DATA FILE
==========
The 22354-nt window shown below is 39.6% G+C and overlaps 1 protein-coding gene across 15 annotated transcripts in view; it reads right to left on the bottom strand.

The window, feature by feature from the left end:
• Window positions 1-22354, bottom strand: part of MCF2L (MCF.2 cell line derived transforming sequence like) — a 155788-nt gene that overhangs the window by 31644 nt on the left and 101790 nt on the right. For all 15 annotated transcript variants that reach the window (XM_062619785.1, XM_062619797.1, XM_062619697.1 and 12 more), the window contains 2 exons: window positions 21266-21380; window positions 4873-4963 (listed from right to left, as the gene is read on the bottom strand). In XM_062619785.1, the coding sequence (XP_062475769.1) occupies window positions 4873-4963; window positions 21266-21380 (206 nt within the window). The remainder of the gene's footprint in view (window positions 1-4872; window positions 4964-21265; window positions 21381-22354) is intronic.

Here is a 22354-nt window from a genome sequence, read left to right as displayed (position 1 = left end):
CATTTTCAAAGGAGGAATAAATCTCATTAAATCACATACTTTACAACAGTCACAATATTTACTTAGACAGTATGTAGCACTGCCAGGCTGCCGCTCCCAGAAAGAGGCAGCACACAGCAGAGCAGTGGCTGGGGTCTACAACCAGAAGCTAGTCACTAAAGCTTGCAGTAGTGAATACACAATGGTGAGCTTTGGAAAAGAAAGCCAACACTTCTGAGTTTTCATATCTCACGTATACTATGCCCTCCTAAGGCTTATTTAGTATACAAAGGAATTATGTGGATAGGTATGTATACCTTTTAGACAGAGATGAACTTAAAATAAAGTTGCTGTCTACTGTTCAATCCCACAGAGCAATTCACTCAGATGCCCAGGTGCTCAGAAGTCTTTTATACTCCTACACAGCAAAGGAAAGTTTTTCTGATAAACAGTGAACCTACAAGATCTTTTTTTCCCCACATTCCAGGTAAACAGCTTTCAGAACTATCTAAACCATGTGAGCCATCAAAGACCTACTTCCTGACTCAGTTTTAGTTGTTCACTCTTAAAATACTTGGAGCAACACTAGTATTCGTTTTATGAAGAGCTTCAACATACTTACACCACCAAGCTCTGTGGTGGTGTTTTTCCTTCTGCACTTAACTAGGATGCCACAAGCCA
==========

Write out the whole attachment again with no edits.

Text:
The 22354-nt window shown below is 39.6% G+C and overlaps 1 protein-coding gene across 15 annotated transcripts in view; it reads right to left on the bottom strand.

The window, feature by feature from the left end:
• Window positions 1-22354, bottom strand: part of MCF2L (MCF.2 cell line derived transforming sequence like) — a 155788-nt gene that overhangs the window by 31644 nt on the left and 101790 nt on the right. For all 15 annotated transcript variants that reach the window (XM_062619785.1, XM_062619797.1, XM_062619697.1 and 12 more), the window contains 2 exons: window positions 21266-21380; window positions 4873-4963 (listed from right to left, as the gene is read on the bottom strand). In XM_062619785.1, the coding sequence (XP_062475769.1) occupies window positions 4873-4963; window positions 21266-21380 (206 nt within the window). The remainder of the gene's footprint in view (window positions 1-4872; window positions 4964-21265; window positions 21381-22354) is intronic.

Here is a 22354-nt window from a genome sequence, read left to right as displayed (position 1 = left end):
CATTTTCAAAGGAGGAATAAATCTCATTAAATCACATACTTTACAACAGTCACAATATTTACTTAGACAGTATGTAGCACTGCCAGGCTGCCGCTCCCAGAAAGAGGCAGCACACAGCAGAGCAGTGGCTGGGGTCTACAACCAGAAGCTAGTCACTAAAGCTTGCAGTAGTGAATACACAATGGTGAGCTTTGGAAAAGAAAGCCAACACTTCTGAGTTTTCATATCTCACGTATACTATGCCCTCCTAAGGCTTATTTAGTATACAAAGGAATTATGTGGATAGGTATGTATACCTTTTAGACAGAGATGAACTTAAAATAAAGTTGCTGTCTACTGTTCAATCCCACAGAGCAATTCACTCAGATGCCCAGGTGCTCAGAAGTCTTTTATACTCCTACACAGCAAAGGAAAGTTTTTCTGATAAACAGTGAACCTACAAGATCTTTTTTTCCCCACATTCCAGGTAAACAGCTTTCAGAACTATCTAAACCATGTGAGCCATCAAAGACCTACTTCCTGACTCAGTTTTAGTTGTTCACTCTTAAAATACTTGGAGCAACACTAGTATTCGTTTTATGAAGAGCTTCAACATACTTACACCACCAAGCTCTGTGGTGGTGTTTTTCCTTCTGCACTTAACTAGGATGCCACAAGCCA